How to ride on the Hummingbird update to Google Search Algorithm
Summary: Google constantly updates its search engine algorithms. The latest addition is called the Hummingbird. This post will give an overview of the changes and how webmasters can respond to minimize damages and exploit opportunities.
Google rolled out the Hummingbird update on 20 August, 2013 but deferred the announcement to 26 Sep, 2013 when Google Search celebrated its 15 anniversary. Below is an excerpt of the announcement at Inside Search Blog by Amit Singhal, SVP, Google Search:
We’ll keep improving Google Search so it does a little bit more of the hard work for you. This means giving you the best possible answers, making it easy to have a conversation and helping out before you even have to ask. Hopefully, we’ll save you a few minutes of hassle each day. So keep asking Google tougher questions—it keeps us on our toes! After all, we’re just getting started.
Google revealed very little information on the update that kept the SEO industry in the dark about how to tackle it. One important point to note is that the Hummingbird not an update but a new search algorithm as told by Google, the biggest change in search algorithm since 2001.
Why called Hummingbird?
It is the aim of Google to give search results precise and fast, just like an hummingbird.
So how can SEO practitioners respond?
The following are suggestions given by Google officials and SEO experts around the world that should help tackling the changes:
“Conversation” is the Key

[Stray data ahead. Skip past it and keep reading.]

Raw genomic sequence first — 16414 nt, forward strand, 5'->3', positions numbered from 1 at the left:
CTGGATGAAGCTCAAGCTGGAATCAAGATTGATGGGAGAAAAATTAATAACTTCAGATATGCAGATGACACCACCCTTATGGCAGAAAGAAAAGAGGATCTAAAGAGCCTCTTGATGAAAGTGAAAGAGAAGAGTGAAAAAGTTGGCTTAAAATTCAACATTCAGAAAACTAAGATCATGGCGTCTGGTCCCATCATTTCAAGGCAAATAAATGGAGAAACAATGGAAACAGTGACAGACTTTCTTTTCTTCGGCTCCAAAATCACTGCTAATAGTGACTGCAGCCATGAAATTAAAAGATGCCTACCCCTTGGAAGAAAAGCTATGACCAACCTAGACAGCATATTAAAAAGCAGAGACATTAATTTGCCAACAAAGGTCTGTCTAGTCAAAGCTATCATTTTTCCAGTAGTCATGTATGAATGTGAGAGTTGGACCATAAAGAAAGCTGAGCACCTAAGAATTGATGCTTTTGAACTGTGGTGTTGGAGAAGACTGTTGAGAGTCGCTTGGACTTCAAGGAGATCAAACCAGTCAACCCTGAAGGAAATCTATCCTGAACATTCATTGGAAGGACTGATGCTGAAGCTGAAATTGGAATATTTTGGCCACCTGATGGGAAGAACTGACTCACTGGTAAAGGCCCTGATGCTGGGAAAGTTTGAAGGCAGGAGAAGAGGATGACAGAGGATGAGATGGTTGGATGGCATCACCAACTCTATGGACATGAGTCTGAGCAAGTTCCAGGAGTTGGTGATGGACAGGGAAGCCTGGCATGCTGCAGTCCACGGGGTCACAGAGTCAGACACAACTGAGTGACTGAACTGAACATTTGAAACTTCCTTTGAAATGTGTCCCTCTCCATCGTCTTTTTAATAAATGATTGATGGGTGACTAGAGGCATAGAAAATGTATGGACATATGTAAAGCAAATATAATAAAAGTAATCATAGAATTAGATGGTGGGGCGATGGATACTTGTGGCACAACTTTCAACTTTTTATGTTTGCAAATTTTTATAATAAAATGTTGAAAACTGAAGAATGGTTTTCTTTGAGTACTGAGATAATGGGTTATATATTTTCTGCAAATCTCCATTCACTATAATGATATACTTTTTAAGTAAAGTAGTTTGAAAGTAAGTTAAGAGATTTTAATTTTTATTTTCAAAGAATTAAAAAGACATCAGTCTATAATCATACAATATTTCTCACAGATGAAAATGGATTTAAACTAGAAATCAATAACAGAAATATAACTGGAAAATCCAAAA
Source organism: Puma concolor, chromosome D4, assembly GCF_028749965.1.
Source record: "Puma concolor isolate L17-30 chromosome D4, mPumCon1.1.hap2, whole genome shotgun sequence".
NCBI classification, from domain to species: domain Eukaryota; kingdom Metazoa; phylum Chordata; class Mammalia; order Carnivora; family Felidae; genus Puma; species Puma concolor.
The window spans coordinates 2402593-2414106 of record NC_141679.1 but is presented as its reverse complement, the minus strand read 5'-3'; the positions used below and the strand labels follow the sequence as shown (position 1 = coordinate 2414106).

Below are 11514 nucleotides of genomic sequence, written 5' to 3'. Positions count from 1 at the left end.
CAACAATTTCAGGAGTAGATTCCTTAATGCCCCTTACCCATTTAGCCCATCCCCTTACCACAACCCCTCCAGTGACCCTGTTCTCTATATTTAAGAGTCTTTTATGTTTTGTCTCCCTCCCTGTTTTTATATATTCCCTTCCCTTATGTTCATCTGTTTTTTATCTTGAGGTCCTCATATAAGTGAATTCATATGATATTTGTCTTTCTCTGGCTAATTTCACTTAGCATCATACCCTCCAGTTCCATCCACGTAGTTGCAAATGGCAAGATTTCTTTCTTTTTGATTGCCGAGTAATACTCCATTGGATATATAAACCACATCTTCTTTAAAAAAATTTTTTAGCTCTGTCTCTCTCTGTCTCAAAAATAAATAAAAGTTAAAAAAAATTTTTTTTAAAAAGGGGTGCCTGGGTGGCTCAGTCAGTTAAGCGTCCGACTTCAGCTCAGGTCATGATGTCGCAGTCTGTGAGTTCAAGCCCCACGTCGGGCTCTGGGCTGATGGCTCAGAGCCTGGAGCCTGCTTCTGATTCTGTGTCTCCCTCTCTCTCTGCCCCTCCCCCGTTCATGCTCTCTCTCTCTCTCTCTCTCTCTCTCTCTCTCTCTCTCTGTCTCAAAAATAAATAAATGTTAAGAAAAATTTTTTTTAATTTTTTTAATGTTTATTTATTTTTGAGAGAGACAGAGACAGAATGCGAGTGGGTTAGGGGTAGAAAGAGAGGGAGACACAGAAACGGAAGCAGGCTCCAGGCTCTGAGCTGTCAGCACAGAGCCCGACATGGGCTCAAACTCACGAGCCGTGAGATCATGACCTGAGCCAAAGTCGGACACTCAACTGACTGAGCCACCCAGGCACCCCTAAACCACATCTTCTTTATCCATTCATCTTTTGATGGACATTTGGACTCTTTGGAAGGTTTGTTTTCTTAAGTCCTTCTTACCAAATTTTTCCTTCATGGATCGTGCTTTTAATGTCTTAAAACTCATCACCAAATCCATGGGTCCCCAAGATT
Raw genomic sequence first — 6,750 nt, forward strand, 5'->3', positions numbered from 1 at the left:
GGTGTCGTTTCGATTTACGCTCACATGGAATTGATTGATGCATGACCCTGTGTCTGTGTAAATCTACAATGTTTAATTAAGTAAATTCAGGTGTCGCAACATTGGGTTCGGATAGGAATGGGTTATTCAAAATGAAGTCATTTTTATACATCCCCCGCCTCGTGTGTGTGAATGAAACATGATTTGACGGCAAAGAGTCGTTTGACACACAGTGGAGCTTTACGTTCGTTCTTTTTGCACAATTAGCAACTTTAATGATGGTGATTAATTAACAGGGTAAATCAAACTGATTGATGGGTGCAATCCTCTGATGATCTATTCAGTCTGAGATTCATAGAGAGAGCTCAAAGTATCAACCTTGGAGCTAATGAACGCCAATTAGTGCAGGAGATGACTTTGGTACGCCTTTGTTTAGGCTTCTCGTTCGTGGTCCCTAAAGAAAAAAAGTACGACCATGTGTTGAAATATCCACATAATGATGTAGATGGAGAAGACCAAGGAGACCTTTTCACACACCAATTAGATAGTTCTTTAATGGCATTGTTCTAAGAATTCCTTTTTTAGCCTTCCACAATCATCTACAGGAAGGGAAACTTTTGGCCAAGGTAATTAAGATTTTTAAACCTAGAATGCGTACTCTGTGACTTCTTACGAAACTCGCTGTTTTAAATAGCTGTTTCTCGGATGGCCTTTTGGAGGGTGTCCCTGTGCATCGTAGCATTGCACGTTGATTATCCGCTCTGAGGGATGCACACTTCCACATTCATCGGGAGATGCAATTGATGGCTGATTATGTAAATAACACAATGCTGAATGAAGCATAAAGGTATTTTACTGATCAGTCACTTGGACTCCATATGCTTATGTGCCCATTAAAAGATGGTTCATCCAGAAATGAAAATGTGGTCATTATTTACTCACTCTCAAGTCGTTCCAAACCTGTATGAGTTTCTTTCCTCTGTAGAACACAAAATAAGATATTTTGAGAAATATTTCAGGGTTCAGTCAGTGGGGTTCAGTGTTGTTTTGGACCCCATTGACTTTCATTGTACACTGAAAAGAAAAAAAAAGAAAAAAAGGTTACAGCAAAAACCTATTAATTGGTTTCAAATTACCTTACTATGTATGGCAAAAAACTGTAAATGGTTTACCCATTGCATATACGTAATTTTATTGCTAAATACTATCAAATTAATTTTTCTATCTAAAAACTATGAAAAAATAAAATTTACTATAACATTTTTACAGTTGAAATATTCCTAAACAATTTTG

The whole concept of the Google algorithm change is to enable conversation-like queries to be understood more accurately and return the most appropriate results or answers. Queries are not simply parsed as keywords linked by boolean modifiers. Queries are analyzed to extract the most important meanings. This means that users can always find what they want more quickly and easily with mentally translating their questions into “machine language”.They can just type (or, speak) what they think. It may be useful to write in a more conversational like style with phrases used in everyday language, e.g. use “Where can I find XXX shops?” instead of “Shop Locator”. This will also help users browsing your website too.
Keywords Ranking Not Much Affected
Since Hummingbird is targeted mostly at conversational queries, it can be safely assumed that there is little changes to the keyword search rankings. If a user enter purely keywords as the search query, the SERP should look pretty much the same as before.
Fight Goliath with Long Tails
For new-comers, every algorithm change is a great opportunity. The Hummingbird change is even more advantageous to SMEs and local business. For example, for the queries “where to have the best pizza now?”, the new algorithm would try to find the pizza restaurants in the vicinity of your current location instead of just focusing on the multinational large pizza restaurant chain having high PageRanks. Go local and be special.
Content is still King
Simply put, focus on creating quality contents that helps internet users instead of trying to stuff keywords into the paragraphs. Google always want to help users to find the things they want to search for more quickly and accurately. In this respect, a blog or knowledge base addressing how-tos is indispensable to any websites nowadays.
Roadmap of Major Historical Updates
- Florida & Austin (2003) – eliminates black-hat SEO
- Brandy (2004) – includes results of synonyms
- Allegra, Bourbon and Jagger (2005) – emphases on high quality contents
- Vince (Feb 2009) – favors bigger brands
- Caffeine (Aug 2009) – provides newest contents quicker
- Panda (Feb 2011 ~) – focuses on content quality, penalises link farms sites
- Venince (Feb 2012) – integrates local search into SERPs
- Penguin (Apr 2012) – demotes over-optimized sites
- Hummingbird (Aug 2013) – deals with real search intents